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Four Basic Flash Learning Activities For e-Learning Development

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(Part 3 of 4 Part Series)

By Dana Fine, Senior Instructional Designer at SyberWorks, Inc.

In our first article, we looked at developing a 'circle answer conditional' learning activity and discussed some variations relating to various types of scenarios. In that example, the learning activity is “conditional” because the user has a choice of answers and the learning activity will respond a certain way, depending upon the answer that the student selects. In our second article, we covered the 'drag and drop, many to one correspondence' learning activity with some variations to illustrate its use.

Today, we will examine the 'drag fill in the blank' learning activity and provide some variations, so you can see how this learning activity may be used in various learning scenarios. Remember that any number of learning activities can be developed using Flash, with varying levels of difficulty and sophistication. The selection of these four learning activities is by no means complete or exclusive. This series provides a basis for how you can go from concept to learning-activity development. As with the two previous examples, we will provide a link to a sample for your viewing. Let's get started.

3. Drag Fill in the Blank


This learning activity consists of a paragraph with blanks for the student to fill in. The possible words that may fill in the blanks are listed below the paragraph. The student drags a word or group of words to fill in a blank. If he drags the correct word to the blank, the word moves into the space. If he drags it to the wrong spot, it returns to the bottom of the paragraph. After the student successfully drags the elements to the correct spots in the paragraph, the student gets a congratulations screen specific to that learning activity.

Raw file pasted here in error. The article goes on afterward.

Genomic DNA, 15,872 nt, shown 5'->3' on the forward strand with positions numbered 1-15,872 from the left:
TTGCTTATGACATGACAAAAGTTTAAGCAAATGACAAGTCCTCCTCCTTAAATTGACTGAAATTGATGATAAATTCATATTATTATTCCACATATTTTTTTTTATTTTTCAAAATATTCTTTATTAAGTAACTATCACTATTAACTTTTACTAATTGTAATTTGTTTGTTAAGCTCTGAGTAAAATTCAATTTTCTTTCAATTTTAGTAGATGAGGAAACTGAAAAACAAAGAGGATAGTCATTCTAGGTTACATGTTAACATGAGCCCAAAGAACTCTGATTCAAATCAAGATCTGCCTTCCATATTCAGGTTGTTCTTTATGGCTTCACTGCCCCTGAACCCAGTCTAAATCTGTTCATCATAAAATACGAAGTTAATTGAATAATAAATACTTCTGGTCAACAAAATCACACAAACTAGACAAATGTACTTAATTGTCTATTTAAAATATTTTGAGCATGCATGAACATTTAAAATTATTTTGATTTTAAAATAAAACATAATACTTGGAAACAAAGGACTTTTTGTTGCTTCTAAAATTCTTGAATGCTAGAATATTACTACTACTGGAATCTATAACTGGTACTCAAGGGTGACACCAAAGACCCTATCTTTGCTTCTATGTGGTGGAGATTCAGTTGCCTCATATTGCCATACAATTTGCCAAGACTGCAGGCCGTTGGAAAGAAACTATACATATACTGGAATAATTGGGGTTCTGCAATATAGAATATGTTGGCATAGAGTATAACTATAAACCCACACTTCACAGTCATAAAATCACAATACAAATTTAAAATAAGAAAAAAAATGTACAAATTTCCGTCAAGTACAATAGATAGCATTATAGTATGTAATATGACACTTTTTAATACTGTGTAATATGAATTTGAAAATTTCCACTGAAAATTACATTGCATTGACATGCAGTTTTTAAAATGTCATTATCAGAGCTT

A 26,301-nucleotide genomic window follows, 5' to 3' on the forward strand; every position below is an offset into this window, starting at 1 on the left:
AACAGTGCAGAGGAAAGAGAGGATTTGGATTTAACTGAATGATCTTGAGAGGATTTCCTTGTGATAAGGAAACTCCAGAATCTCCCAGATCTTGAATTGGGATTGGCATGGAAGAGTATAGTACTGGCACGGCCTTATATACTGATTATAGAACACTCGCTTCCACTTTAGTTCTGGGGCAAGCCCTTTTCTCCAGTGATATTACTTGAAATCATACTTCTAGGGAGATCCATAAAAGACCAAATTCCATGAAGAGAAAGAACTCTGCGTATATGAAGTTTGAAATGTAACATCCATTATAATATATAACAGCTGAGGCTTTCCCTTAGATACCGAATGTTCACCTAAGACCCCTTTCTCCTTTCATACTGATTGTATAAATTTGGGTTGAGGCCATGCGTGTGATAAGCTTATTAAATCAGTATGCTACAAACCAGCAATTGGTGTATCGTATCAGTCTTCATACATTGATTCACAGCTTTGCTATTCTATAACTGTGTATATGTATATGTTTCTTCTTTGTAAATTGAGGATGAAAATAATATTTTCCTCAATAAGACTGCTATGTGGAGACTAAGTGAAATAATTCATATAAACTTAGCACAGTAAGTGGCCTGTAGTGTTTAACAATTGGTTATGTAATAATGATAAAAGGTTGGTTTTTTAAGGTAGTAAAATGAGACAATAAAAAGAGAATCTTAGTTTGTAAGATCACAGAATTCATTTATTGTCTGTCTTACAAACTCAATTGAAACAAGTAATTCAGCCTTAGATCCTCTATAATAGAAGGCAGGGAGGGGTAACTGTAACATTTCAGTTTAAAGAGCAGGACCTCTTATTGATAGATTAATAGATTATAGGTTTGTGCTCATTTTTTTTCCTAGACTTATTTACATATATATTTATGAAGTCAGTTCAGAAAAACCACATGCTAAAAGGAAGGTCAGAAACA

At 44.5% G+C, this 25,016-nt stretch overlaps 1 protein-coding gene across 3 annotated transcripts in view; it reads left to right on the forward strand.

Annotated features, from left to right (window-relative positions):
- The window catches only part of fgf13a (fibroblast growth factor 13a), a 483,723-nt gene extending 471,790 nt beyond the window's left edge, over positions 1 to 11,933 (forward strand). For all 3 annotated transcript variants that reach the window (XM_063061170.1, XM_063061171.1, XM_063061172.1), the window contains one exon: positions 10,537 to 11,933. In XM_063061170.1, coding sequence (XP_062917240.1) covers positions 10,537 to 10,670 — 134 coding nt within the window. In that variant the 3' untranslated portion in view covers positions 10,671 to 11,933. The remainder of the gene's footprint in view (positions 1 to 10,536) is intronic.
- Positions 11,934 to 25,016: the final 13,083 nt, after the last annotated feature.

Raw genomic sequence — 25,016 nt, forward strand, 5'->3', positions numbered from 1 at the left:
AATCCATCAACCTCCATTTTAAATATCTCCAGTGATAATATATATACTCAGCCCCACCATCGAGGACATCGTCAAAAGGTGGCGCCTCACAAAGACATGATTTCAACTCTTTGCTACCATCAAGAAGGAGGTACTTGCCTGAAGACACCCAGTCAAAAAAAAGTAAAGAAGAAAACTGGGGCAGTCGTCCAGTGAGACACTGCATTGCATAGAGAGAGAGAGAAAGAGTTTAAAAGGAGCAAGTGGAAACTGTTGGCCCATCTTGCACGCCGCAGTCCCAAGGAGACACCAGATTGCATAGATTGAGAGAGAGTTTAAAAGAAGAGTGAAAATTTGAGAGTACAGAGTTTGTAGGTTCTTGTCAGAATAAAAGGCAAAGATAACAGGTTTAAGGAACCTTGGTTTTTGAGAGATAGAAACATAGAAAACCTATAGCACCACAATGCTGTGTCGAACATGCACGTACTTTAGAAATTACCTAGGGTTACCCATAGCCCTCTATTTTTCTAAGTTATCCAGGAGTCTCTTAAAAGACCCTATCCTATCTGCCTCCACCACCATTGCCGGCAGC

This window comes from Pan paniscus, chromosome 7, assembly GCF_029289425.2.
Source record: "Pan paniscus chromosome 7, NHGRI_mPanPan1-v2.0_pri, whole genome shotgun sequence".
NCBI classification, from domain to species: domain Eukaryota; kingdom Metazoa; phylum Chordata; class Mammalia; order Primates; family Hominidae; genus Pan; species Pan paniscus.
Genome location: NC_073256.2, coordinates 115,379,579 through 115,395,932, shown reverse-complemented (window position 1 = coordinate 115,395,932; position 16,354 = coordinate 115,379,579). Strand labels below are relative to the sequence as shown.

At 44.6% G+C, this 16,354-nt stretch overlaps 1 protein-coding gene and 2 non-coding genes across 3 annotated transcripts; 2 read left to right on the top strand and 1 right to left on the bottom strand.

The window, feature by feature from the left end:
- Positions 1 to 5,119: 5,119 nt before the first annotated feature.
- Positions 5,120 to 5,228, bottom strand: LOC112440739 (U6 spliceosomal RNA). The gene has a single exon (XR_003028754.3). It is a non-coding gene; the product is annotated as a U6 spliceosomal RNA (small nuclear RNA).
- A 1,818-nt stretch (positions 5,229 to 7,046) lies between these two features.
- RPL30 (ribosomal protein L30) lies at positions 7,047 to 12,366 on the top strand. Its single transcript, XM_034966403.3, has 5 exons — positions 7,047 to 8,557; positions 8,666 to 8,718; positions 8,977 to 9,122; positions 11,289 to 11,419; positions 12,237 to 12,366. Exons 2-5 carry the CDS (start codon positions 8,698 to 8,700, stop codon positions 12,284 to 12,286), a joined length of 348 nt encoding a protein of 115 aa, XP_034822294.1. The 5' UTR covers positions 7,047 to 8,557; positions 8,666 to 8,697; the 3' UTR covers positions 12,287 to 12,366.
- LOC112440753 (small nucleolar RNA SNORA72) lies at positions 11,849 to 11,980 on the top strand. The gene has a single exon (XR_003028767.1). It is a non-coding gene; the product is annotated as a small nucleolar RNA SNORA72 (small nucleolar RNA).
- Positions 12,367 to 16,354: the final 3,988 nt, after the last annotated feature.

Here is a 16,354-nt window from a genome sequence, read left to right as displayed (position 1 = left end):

First, instructions appear describing the learning activity with directions. The student then drags the word or words to a blank or underlined part of the paragraph (each word grouping is indicated clearly; you cannot drag more than one choice at a time). If the student drags the word to the correct spot in the paragraph, the word appears above the underline and audio may indicate that he is correct. If the choice is incorrect, the word returns to the bottom of the paragraph. After the student has successfully dragged the choices to the correct underlined spots in the paragraph, the student sees a congratulations screen and hears applause.

A Drag Fill in the Blank:


Drag the term to its appropriate place in the paragraph to demonstrate your understanding of the material.

Paragraph with underlines to indicate blanks (Example, replace for new activity)

The _____________________ of the project was not in doubt; the ____________ cost was the issue. “Tell me the numbers. Do not _______________.” The CEO was an __________ man and did not want to ___________________ the pain of the financial examination. In an effort to ____________ the CEO, the project leader ___________showed the reasons that the cost was so high.

Words to fill in blanks (Example, replace for new activity) Note that the words appear in more than one column as shown here:

efficacy exorbitant equivocate erudite
exacerbate emulate explicitly

Put the words in the order in which they will appear in the paragraph. We will randomize them.

Ending Text Message (may be a picture), Audio is generally applause. Example, replace for new activity:

Congratulations! You understand your GRE Vocabulary Words!

Here is a link for you to check out the above learning activity in action: http://www.syberworks.com/dragFillInTheBlank.html

Below are some variations of the 'Drag Fill in the Blank' examples where this method of learning is useful:

Example: 1 Identifying various parts of a machine.

Example: 2 Testing knowledge of procedures by indicating missing words within steps.

Example: 3 Using pictures instead of words to indicate knowledge of procedures, steps, or other pertinent information for a course.

So, until next time, have a great month!

About the Author:

Dana Fine is a Senior Instructional Designer at SyberWorks, Inc. SyberWorks is a custom e-Learning solutions company that specializes in Learning Management Systems, e-Learning solutions, and custom online course development. Dana is also a frequent contributor to the Online Training Content Journal

The Online Training Content Journal  Best practices, techniques, and trends in online training development and e-learning instructional design

The Online Training Content Journal blog looks at best practices, techniques, and trends in online training development and e-Learning instructional design.

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